Two tablespoons of apple cider vinegar per day is enough for you to experience these great health benefits. If you add some to your salad dressings and stir a bit into one of your daily servings of water, you won’t have any problem sneaking this nutritious acid into your diet.
But be warned–straight up apple cider vinegar is much too acidic to drink straight. It will eat the enamel off your teeth and damage your throat. But you can get apple cider vinegar capsules if you like, or you can dilute your cider vinegar in water before drinking it down.
Now, before I let you go, did you know that it’s Crock-Tober at Saving Dinner? It’s time to rock your crock! We’ll show you exactly how, you don’t want to miss this! Click here for details!
By: Leanne Ely
Getting adequate protein is essential for optimal health. Proteins are required for giving strength and structure to your body’s tissues and cells. We need protein to control biochemical reactions and to help the immune system run smoothly. Protein regulates the body’s metabolism, and they are also responsible for the regulation of hormones and the activities hormones control.
We need protein for cell division, which makes sure we always have a good supply of healthy new cells. And, of course, proteins are the building blocks of muscle.
The amount of protein you needs depends on your weight.
Unlike other nutritional requirements, the amount of protein you need depends on your weight. You need to do a little bit of math here. According to the USDA’s Dietary Reference Intakes, you need x grams of protein per kg of body weight per day.
To figure out your weight in kgs, divide your weight in pounds by 2.2.
So, if you weigh 150 pounds, you weigh 68.1 kgs.
For babies up to one year: 1 gram per kg/per day. So, if the baby weighs 11 kg, he or she needs 11 grams of protein per day.
Children 1–3: 0.87 g/kg/day
Children 4–13: 0.76 g/kg/day
Males 14–18: 0.73 g/kg/day
Females 14–18: 0.71 g/kg/day
All adults 19+: 0.66 g/kg/day
Expectant moms: 0.88 g/kg/day
Lactating women: 1.05 g/kg/day
So, if you are a 150 pound adult, you weigh 68 kgs and you need 46.3 grams of protein per day.
Clear as mud?
Now that you know how much protein you need (I’ll give you a minute to figure out the math!), it’s time to figure out where your best sources of protein are found.
Best sources of protein
Beef steak: 42 grams per 6 ounce
Chicken breast: 30 grams per 3.5-ounce serving
Hamburger patty: 28 grams per 4-ounce serving
Fish fillet: 22 grams per 3.- ounce serving
Tuna: 40 grams per 6-ounce can
Pork loin: 29 grams per 4-ounce serving
Other forms of protein:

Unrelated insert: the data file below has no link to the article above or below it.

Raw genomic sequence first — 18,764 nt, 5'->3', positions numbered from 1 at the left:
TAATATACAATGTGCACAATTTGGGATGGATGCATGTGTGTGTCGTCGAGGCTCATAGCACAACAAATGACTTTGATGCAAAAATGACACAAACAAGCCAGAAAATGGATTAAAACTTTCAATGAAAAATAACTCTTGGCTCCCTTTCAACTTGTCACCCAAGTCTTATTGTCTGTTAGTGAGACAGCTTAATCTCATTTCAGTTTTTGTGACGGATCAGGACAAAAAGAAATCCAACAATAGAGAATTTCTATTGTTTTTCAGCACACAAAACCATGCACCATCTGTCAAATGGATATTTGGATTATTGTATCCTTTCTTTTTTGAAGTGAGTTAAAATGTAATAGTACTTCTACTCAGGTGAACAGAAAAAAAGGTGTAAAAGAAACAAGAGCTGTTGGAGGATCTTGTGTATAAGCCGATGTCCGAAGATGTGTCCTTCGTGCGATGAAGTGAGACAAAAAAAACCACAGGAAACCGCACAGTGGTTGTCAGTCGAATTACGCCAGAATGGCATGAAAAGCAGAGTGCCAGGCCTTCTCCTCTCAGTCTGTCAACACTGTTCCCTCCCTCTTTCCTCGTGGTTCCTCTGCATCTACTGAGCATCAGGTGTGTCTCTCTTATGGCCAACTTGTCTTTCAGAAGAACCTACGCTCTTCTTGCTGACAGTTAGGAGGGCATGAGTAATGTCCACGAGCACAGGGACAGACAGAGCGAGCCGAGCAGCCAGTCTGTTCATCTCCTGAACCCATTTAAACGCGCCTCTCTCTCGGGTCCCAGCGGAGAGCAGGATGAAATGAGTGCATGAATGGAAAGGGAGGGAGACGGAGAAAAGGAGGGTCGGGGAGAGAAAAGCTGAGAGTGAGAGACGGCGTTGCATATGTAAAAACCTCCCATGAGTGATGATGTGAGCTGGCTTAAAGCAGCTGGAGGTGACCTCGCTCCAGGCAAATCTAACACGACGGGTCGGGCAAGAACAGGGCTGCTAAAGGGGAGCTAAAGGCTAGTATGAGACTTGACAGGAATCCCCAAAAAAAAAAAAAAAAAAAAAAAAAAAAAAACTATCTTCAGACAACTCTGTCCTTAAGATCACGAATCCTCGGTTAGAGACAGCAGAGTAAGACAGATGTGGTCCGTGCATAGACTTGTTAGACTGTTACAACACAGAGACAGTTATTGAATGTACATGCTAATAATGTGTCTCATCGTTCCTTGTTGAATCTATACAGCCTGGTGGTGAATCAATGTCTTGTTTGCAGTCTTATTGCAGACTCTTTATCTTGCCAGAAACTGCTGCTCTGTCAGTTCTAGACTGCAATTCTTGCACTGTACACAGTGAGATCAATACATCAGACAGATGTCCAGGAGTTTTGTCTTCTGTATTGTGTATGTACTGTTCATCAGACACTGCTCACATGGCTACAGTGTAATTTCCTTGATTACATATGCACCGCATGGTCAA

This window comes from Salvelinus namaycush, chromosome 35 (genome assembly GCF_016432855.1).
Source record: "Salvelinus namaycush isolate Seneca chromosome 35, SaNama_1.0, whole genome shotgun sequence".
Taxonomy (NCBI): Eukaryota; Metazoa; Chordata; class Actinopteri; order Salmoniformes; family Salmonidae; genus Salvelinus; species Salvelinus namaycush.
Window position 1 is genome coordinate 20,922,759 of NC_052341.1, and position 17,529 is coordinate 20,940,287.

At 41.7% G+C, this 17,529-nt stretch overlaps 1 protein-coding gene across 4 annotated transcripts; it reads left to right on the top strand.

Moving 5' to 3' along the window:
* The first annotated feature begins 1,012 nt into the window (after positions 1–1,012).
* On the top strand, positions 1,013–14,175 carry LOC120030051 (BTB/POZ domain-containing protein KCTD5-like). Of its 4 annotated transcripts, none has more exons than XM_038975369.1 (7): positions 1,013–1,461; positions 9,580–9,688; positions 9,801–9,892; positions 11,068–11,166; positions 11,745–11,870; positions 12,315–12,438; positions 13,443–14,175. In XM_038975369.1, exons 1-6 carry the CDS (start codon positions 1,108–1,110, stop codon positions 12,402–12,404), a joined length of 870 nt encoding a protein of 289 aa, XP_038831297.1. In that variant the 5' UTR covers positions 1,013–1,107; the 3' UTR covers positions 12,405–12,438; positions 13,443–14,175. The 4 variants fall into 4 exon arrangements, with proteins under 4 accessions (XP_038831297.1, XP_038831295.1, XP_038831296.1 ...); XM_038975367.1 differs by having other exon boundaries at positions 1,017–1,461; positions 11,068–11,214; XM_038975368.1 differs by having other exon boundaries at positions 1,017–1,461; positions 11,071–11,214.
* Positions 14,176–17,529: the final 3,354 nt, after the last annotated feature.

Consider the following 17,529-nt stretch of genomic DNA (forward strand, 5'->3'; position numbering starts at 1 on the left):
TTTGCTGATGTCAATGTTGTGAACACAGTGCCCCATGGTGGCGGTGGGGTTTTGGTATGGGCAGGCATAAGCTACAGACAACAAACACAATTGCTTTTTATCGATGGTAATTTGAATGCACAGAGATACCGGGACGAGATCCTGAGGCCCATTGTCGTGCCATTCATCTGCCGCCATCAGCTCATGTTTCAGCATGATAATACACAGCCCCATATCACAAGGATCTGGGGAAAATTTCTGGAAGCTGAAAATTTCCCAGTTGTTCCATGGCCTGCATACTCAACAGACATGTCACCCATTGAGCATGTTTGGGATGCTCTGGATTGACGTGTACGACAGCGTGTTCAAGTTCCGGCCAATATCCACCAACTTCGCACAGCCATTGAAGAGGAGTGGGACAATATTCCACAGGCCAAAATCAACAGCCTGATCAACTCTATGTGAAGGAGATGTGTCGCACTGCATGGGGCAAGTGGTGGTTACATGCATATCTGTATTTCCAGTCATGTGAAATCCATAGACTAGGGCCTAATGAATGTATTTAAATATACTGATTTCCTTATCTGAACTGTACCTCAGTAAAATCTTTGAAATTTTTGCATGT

Eggs: 6 grams per egg
Milk: 8 grams per cup
Cottage cheese: 15 grams per 0.5 cup
Yogurt: 8–10 grams per cup (check your label)
Almonds: 9 grams per 0.25 cup
Pumpkin seeds: 8 grams per 0.25 cup
Flax seeds: 8 grams per 0.25 cup
Your morning smoothie is a great way to start the day with a good shot of protein, but you have to be very careful about how you choose to get that protein into your blender! Many forms of protein powder are chock full of chemicals, GMOs and synthetic ingredients.
Our Saving Dinner Perfect Paleo Protein is my absolute favorite. And hands down, what I recommend! Especially with our 10 Day Paleo Blitz happening! Get yours now and join us!
Think Outside the Side Dish
by Leanne Ely
How many of us live in households where the dinner plate consists of a serving of meat, a starch and a small portion of vegetables?
Now that I eat a Paleo diet, my plate looks a lot different than it once did. No longer do we eat rice, couscous or pasta at my house.
When you live without grains and avoid starchy foods like potatoes, meals can be a little bit challenging for the first little while . . . until you learn to think outside the traditional side dish!
One of the best side effects of following a primarily protein- and veggie-based diet is that you get creative with your produce because, well, you need something to fill up that plate!
Vegetables around me live in fear because they know they will be eaten with wild, reckless abandon. I want you to live with that same passion for veggies so here’s a little inspiration to help you start thinking beyond starch.
Non-starch side dishes to explore
Bell peppers. Oh, how I adore a sauté of bell peppers and onions. Cooked in some butter or coconut oil with a sprinkle of sea salt and some ground pepper, this side dish is delicious with almost everything, but especially with grilled meats.